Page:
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Fig1: Decrease in CD4+CD25+cells in MOG35-55-stimulated APC/TMOGco-cultures is not affected by CBD. Splenocytes (including accessory CD4+ T cells) were co-cultured with TMOG cells and stimulated with MOG35-55 at 5 μg/ml. CBD at 5 μM was added to the cells immediately before MOG35-55. (A) Bar graph showing the average percentage of CD4+ cells in APC/TMOG co-cultures (100% as equal to total number of cells). Neither treatment affected overall CD4+ T cell number; (B) dot plot histogram presenting CD4+ T cells in APC/TMOG co-cultures positive and negative for CD25 expression; (C) a representative dot plot showing the changes in CD4+CD25+ T cell population in control or MOG35-55-treated APC/TMOG co-cultures in the presence or absence of CBD; (D) bar graph showing the number of cells positive for CD4 and CD25 ± SEM. ANOVA F(3,8) = 7.8, P < 0.01. *P < 0.05 vs non-stimulated cells. n = 3 to 4.

Mentions: TMOG cells were co-cultured with splenocytes (APC/TMOG co-cultures) and stimulated with MOG35-55 at 5 μg/ml for 18 h in the presence or absence of 5 μM CBD, and the number of CD4+ cells was determined using flow cytometry. As presented in Figure 1A, neither MOG35-55-stimulation nor CBD addition affected the total number of CD4+ cells in these co-cultures. Next, we analyzed the frequency of CD4+CD25+ natural regulatory T cells in APC/TMOG co-cultures (Figure 1B). We observed that in control, non-stimulated co-cultures 11.0% ± 1.4% of CD4+ cells were CD25 positive (CD4+CD25+) and this frequency did not change following CBD treatment (10.4% ± 1.5%; Figure 1C,D). MOG35-55-stimulation of these APC/TMOG co-cultures led to a significant decrease in CD4+CD25+ cells (down to 5.5% ± 0.5% of all CD4+, P < 0.05), and this level was not affected by CBD co-incubation (5.6% ± 0.3%).Figure 1


Cannabidiol, a non-psychoactive cannabinoid, leads to EGR2-dependent anergy in activated encephalitogenic T cells.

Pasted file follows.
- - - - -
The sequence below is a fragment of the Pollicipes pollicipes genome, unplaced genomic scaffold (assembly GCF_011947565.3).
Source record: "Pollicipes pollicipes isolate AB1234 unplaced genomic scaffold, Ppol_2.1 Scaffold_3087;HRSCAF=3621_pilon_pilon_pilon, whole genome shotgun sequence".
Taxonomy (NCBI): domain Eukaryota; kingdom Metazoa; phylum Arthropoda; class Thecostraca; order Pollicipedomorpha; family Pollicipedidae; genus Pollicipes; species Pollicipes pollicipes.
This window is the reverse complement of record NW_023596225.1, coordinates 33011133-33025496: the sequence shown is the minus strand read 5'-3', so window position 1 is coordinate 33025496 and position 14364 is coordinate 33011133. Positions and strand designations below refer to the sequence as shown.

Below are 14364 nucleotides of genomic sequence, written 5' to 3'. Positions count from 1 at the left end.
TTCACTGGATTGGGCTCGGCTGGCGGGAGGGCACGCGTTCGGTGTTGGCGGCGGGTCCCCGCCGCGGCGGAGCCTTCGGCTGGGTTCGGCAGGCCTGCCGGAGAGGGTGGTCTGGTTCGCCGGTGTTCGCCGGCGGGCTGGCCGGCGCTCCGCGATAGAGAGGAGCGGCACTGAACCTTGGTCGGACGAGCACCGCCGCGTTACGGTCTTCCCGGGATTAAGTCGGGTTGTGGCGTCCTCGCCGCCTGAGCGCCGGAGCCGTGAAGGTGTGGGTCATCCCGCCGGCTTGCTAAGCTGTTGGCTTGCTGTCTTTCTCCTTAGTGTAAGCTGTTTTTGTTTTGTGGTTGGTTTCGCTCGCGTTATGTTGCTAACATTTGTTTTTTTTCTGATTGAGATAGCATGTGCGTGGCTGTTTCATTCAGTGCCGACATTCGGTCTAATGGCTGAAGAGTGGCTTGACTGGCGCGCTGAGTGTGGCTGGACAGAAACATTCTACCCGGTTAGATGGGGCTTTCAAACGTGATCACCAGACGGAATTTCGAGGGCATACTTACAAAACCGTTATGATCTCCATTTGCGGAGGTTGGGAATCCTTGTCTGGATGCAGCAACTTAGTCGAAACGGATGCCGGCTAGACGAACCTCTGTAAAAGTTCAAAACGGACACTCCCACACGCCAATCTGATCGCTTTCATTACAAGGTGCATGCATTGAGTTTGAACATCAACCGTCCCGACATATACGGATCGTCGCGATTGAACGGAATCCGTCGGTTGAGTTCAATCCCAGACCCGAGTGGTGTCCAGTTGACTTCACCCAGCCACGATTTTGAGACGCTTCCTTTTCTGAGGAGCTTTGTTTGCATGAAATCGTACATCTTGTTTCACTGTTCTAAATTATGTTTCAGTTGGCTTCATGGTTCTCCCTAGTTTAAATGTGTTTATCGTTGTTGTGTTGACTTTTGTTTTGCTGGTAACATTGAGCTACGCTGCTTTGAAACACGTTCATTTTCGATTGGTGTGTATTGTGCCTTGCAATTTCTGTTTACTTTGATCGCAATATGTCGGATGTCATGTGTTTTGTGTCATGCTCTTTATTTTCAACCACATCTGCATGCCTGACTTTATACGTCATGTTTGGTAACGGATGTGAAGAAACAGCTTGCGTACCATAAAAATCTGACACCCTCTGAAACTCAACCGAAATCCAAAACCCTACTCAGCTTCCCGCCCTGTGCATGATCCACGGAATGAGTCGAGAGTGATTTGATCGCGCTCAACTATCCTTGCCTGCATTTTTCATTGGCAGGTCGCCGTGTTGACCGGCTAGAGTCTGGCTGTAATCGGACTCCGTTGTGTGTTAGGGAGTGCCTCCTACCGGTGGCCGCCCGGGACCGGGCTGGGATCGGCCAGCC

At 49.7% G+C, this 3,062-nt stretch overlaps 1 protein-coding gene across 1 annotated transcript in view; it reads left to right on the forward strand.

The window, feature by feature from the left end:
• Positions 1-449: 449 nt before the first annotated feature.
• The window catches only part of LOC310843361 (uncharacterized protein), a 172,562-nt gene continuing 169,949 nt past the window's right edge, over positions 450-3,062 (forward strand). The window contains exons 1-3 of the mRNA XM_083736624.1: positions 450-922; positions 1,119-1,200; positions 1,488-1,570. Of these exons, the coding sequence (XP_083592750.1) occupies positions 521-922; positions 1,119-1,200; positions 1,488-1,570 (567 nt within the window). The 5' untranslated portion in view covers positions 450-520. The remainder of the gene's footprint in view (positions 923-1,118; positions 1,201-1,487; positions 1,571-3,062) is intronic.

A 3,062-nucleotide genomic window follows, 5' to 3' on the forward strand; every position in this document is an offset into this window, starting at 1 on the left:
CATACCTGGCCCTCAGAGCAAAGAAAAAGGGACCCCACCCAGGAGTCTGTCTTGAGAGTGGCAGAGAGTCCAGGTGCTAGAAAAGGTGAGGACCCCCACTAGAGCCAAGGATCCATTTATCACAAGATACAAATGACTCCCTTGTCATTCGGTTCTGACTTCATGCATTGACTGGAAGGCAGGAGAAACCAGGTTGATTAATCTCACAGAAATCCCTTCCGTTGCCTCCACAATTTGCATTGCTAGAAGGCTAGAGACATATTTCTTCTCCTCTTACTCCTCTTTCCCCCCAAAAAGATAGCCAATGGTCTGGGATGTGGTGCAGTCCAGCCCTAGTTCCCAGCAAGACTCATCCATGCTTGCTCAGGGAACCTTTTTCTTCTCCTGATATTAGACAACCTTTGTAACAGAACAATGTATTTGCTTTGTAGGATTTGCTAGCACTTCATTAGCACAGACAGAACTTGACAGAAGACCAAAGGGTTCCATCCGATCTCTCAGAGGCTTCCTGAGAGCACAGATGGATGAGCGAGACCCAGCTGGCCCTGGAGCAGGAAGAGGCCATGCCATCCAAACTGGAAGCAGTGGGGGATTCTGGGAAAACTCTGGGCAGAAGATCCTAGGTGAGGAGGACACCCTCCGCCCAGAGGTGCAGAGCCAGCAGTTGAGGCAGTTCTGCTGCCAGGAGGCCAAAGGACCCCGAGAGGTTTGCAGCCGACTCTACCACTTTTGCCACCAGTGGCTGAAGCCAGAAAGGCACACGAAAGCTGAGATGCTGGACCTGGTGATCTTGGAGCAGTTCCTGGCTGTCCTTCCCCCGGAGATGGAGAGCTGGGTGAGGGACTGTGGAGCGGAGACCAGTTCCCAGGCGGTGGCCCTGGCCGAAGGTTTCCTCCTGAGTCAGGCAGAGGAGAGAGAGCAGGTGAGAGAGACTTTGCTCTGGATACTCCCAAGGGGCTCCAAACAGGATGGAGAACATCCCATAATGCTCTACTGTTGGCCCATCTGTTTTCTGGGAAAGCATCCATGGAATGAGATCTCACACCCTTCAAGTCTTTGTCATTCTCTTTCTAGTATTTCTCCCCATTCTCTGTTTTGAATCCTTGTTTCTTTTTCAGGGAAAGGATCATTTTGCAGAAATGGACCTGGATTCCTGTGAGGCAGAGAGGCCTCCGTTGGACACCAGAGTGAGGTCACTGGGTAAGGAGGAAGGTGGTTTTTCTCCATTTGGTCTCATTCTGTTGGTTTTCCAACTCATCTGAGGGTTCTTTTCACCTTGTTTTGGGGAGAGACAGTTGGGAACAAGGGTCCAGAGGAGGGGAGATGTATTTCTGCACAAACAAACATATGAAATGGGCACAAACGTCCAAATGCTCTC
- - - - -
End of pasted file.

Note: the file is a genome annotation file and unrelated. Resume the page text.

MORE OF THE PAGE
Kozela E, Juknat A, Kaushansky N, Ben-Nun A, Coppola G, Vogel Z - J Neuroinflammation (2015)

Decrease in CD4+CD25+cells in MOG35-55-stimulated APC/TMOGco-cultures is not affected by CBD. Splenocytes (including accessory CD4+ T cells) were co-cultured with TMOG cells and stimulated with MOG35-55 at 5 μg/ml. CBD at 5 μM was added to the cells immediately before MOG35-55. (A) Bar graph showing the average percentage of CD4+ cells in APC/TMOG co-cultures (100% as equal to total number of cells). Neither treatment affected overall CD4+ T cell number; (B) dot plot histogram presenting CD4+ T cells in APC/TMOG co-cultures positive and negative for CD25 expression; (C) a representative dot plot showing the changes in CD4+CD25+ T cell population in control or MOG35-55-treated APC/TMOG co-cultures in the presence or absence of CBD; (D) bar graph showing the number of cells positive for CD4 and CD25 ± SEM. ANOVA F(3,8) = 7.8, P < 0.01. *P < 0.05 vs non-stimulated cells. n = 3 to 4.
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Related In: Results  -  Collection

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Fig1: Decrease in CD4+CD25+cells in MOG35-55-stimulated APC/TMOGco-cultures is not affected by CBD. Splenocytes (including accessory CD4+ T cells) were co-cultured with TMOG cells and stimulated with MOG35-55 at 5 μg/ml. CBD at 5 μM was added to the cells immediately before MOG35-55. (A) Bar graph showing the average percentage of CD4+ cells in APC/TMOG co-cultures (100% as equal to total number of cells). Neither treatment affected overall CD4+ T cell number; (B) dot plot histogram presenting CD4+ T cells in APC/TMOG co-cultures positive and negative for CD25 expression; (C) a representative dot plot showing the changes in CD4+CD25+ T cell population in control or MOG35-55-treated APC/TMOG co-cultures in the presence or absence of CBD; (D) bar graph showing the number of cells positive for CD4 and CD25 ± SEM. ANOVA F(3,8) = 7.8, P < 0.01. *P < 0.05 vs non-stimulated cells. n = 3 to 4.